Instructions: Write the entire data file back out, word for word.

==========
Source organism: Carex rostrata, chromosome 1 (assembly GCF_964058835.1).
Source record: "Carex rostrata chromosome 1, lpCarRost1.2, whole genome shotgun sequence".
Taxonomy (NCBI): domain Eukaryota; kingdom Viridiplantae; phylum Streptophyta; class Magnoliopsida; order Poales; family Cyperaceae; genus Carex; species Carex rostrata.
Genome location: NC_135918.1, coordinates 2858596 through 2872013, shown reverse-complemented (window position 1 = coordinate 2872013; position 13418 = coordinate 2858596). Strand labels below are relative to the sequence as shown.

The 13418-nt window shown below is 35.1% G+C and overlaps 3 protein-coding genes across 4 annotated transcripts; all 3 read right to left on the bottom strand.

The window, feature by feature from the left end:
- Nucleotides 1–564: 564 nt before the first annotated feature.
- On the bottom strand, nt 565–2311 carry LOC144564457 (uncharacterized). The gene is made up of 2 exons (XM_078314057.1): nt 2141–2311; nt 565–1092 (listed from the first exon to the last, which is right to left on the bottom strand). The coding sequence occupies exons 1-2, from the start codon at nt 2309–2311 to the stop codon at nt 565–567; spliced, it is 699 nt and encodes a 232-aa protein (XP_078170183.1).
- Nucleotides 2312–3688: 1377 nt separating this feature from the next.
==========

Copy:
Source organism: Carex rostrata, chromosome 1 (assembly GCF_964058835.1).
Source record: "Carex rostrata chromosome 1, lpCarRost1.2, whole genome shotgun sequence".
Taxonomy (NCBI): domain Eukaryota; kingdom Viridiplantae; phylum Streptophyta; class Magnoliopsida; order Poales; family Cyperaceae; genus Carex; species Carex rostrata.
Genome location: NC_135918.1, coordinates 2858596 through 2872013, shown reverse-complemented (window position 1 = coordinate 2872013; position 13418 = coordinate 2858596). Strand labels below are relative to the sequence as shown.

The 13418-nt window shown below is 35.1% G+C and overlaps 3 protein-coding genes across 4 annotated transcripts; all 3 read right to left on the bottom strand.

The window, feature by feature from the left end:
- Nucleotides 1–564: 564 nt before the first annotated feature.
- On the bottom strand, nt 565–2311 carry LOC144564457 (uncharacterized). The gene is made up of 2 exons (XM_078314057.1): nt 2141–2311; nt 565–1092 (listed from the first exon to the last, which is right to left on the bottom strand). The coding sequence occupies exons 1-2, from the start codon at nt 2309–2311 to the stop codon at nt 565–567; spliced, it is 699 nt and encodes a 232-aa protein (XP_078170183.1).
- Nucleotides 2312–3688: 1377 nt separating this feature from the next.